Thursday, April 27, 2006

Shear class*

At 4.26pm on Monday 17th April 2006, Alan Shearer’s playing career came to an end.

A typically committed challenge with Mackem midfielder Julio Arca resulted in an injury that ruled him out for the remainder of his final season before retirement. The announcement wasn’t made until the following Friday once a scan had revealed the extent of the damage (torn knee ligaments), but both he and we knew, as he sat there on the Stadium of Shite turf, that his time was up.

He had, of course, already scored.

So, no more will we thrill to the sight of the opposition net bulging and the skipper wheeling away from goal, arm aloft and finger pointed skyward.

No more will we feel the blood pumping that much more furiously in our veins when he rallies the troops on the field of battle.

No more will Martin Tyler’s “SHEARER!” bring us leaping to our feet.

It’s largely with sadness that we see the great man hang up his boots. Those that suggest the end has come prematurely may be right – but only just.

I’ve written elsewhere about Shearer’s qualities as a talismanic leader and goalscorer, about what he’s meant to the football club we both hold dear to our heart. His decision to defer his retirement and stay on for another season has been vindicated, not least on 4th February when he fired home against Portsmouth to break Jackie Milburn’s goalscoring record, an achievement which occasioned our feature looking at his six best strikes for the club. His penalty against the Mackems means the record now stands at 206.

But increasingly this season Shearer has needed the ball delivered to him on a plate, or placed on the penalty spot. Those two terrible knee injuries cost him his pace, but his legs really have started to go to the extent that in some games this term he has come to seem a weary, forlorn figure up front. The mind and spirit may be willing, but the body is no longer able. Had Shearer reacted quicker to block John Terry’s shot during our FA Cup Sixth Round tie with Chelsea in March, who knows? He might have ended his career with some silverware. But Shearer’s a proud man and he will be glad to bow out with dignity rather than heeding calls for him to hold off his retirement for yet another season.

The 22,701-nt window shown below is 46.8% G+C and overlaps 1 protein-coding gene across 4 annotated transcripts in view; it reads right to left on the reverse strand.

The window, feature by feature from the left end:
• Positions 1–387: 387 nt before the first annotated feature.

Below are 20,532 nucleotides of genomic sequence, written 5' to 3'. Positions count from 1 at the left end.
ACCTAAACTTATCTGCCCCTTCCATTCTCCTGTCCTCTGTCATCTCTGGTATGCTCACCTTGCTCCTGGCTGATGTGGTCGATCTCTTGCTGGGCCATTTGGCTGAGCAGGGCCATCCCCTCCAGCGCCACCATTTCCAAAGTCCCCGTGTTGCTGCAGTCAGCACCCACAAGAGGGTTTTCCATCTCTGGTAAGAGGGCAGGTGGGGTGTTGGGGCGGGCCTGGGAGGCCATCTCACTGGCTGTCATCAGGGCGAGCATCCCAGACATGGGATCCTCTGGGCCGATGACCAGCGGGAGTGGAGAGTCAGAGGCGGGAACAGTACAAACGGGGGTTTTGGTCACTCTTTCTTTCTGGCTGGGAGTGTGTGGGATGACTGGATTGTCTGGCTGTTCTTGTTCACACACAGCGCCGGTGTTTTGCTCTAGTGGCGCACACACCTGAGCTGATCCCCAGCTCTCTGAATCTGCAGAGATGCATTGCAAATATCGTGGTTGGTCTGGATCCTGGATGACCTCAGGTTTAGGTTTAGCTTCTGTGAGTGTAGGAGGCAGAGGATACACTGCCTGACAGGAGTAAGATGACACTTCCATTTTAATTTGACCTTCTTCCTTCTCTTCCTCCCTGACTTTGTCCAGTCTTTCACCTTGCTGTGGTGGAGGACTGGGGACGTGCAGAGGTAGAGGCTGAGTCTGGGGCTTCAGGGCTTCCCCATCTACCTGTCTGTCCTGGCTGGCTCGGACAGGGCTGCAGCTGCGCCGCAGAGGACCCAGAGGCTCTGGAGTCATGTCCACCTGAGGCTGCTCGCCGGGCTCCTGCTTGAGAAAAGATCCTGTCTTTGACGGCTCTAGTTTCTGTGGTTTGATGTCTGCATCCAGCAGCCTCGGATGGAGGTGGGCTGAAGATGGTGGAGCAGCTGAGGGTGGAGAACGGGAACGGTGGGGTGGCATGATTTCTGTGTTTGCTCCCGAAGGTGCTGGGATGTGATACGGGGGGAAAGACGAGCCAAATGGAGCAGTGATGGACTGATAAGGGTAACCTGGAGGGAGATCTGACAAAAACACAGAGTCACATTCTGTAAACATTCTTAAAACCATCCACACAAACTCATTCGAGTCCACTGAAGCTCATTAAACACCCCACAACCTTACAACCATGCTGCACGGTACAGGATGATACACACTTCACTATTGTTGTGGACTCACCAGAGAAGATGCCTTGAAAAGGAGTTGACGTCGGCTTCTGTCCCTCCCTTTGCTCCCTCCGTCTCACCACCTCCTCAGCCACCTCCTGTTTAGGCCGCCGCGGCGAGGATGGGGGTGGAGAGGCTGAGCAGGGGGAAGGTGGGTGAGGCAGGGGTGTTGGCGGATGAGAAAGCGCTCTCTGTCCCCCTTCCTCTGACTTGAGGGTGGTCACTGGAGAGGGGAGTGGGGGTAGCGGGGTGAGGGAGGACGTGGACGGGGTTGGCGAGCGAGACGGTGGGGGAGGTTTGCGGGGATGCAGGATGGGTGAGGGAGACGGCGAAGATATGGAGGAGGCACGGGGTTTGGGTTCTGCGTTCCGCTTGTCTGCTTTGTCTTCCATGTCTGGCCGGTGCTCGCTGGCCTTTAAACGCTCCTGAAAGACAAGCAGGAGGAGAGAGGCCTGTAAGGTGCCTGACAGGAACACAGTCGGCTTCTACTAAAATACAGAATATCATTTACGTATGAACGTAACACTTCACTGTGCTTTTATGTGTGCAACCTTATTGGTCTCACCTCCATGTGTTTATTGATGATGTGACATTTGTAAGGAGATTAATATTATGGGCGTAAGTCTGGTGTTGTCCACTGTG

So, where does this leave us? With a massive hole both on the pitch and in the dressing room. Whoever comes in up front will have to expect to bear the burden of being Shearer’s replacement, but that job would be beyond anyone – he’s irreplaceable. Other senior players are going to have to shoulder more responsibility – which is another reason why it’s imperative that we do our utmost to keep hold of Shay Given.

Though he’ll be sitting alongside Glenn Roeder for the final two games of this season, Shearer has repeatedly ruled out the possibility of being there come the start of the net. He’s got punditry commitments to fulfil, and I expect the golf course will be seeing almost as much of him as his family. But he won’t sever his connection to the club (as if he could), and one day we may well see him back in the dugout at St James’.

In the meantime, there’s his testimonial match against Celtic to come – a complete sell-out, of course. Hopefully the man himself will be able to hobble on and kick the game underway.

But for his last competitive action for the club to come in a thumping derby win over the old enemy is almost too perfect for words. That it was in many ways an ideal scenario for someone who bleeds black and white, whose ambition it was to play for and even captain his hometown club, was evident from the smile that crept onto his face in the post-match interview.

Trophies? Pah. Scoring against the Mackems – that’s what matters.

So long, Al, and thanks for the memories.

* Well, you’ve got to allow us that title this once, given it’s most likely the last chance we’ll get to use it.


Alan Hansen on Shearer

Rob Lee on Shearer

Shearer’s career in pictures


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